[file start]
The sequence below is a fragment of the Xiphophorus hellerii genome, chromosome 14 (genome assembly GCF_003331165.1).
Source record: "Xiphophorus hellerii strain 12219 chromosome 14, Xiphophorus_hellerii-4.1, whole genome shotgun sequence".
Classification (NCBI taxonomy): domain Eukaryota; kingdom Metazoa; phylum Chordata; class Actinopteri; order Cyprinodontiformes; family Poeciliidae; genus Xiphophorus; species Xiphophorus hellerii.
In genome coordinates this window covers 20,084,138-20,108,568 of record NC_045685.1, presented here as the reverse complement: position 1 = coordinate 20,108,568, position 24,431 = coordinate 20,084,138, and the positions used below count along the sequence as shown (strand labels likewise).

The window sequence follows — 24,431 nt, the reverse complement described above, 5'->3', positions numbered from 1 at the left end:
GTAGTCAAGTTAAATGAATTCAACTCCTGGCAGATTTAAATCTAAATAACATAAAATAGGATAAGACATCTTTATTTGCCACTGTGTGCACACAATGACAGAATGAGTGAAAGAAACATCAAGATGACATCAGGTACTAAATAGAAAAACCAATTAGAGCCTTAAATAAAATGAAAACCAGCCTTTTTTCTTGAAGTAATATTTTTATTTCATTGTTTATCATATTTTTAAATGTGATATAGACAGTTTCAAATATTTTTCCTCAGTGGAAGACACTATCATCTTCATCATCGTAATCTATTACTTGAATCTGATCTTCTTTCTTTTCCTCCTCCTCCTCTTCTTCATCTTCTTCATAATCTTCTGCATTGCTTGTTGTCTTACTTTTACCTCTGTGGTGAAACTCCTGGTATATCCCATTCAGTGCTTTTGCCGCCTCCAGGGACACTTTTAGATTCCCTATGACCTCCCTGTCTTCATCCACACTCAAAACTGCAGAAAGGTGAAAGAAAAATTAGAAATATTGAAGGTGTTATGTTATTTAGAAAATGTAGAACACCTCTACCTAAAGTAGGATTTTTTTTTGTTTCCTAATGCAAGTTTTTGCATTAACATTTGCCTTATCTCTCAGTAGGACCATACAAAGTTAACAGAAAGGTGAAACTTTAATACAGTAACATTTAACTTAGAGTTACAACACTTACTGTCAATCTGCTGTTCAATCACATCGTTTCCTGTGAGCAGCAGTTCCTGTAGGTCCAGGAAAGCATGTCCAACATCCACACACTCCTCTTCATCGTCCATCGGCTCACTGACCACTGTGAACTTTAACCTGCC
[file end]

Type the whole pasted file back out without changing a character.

The sequence below is a fragment of the Xiphophorus hellerii genome, chromosome 14 (genome assembly GCF_003331165.1).
Source record: "Xiphophorus hellerii strain 12219 chromosome 14, Xiphophorus_hellerii-4.1, whole genome shotgun sequence".
Classification (NCBI taxonomy): domain Eukaryota; kingdom Metazoa; phylum Chordata; class Actinopteri; order Cyprinodontiformes; family Poeciliidae; genus Xiphophorus; species Xiphophorus hellerii.
In genome coordinates this window covers 20,084,138-20,108,568 of record NC_045685.1, presented here as the reverse complement: position 1 = coordinate 20,108,568, position 24,431 = coordinate 20,084,138, and the positions used below count along the sequence as shown (strand labels likewise).

The window sequence follows — 24,431 nt, the reverse complement described above, 5'->3', positions numbered from 1 at the left end:
GTAGTCAAGTTAAATGAATTCAACTCCTGGCAGATTTAAATCTAAATAACATAAAATAGGATAAGACATCTTTATTTGCCACTGTGTGCACACAATGACAGAATGAGTGAAAGAAACATCAAGATGACATCAGGTACTAAATAGAAAAACCAATTAGAGCCTTAAATAAAATGAAAACCAGCCTTTTTTCTTGAAGTAATATTTTTATTTCATTGTTTATCATATTTTTAAATGTGATATAGACAGTTTCAAATATTTTTCCTCAGTGGAAGACACTATCATCTTCATCATCGTAATCTATTACTTGAATCTGATCTTCTTTCTTTTCCTCCTCCTCCTCTTCTTCATCTTCTTCATAATCTTCTGCATTGCTTGTTGTCTTACTTTTACCTCTGTGGTGAAACTCCTGGTATATCCCATTCAGTGCTTTTGCCGCCTCCAGGGACACTTTTAGATTCCCTATGACCTCCCTGTCTTCATCCACACTCAAAACTGCAGAAAGGTGAAAGAAAAATTAGAAATATTGAAGGTGTTATGTTATTTAGAAAATGTAGAACACCTCTACCTAAAGTAGGATTTTTTTTTGTTTCCTAATGCAAGTTTTTGCATTAACATTTGCCTTATCTCTCAGTAGGACCATACAAAGTTAACAGAAAGGTGAAACTTTAATACAGTAACATTTAACTTAGAGTTACAACACTTACTGTCAATCTGCTGTTCAATCACATCGTTTCCTGTGAGCAGCAGTTCCTGTAGGTCCAGGAAAGCATGTCCAACATCCACACACTCCTCTTCATCGTCCATCGGCTCACTGACCACTGTGAACTTTAACCTGCC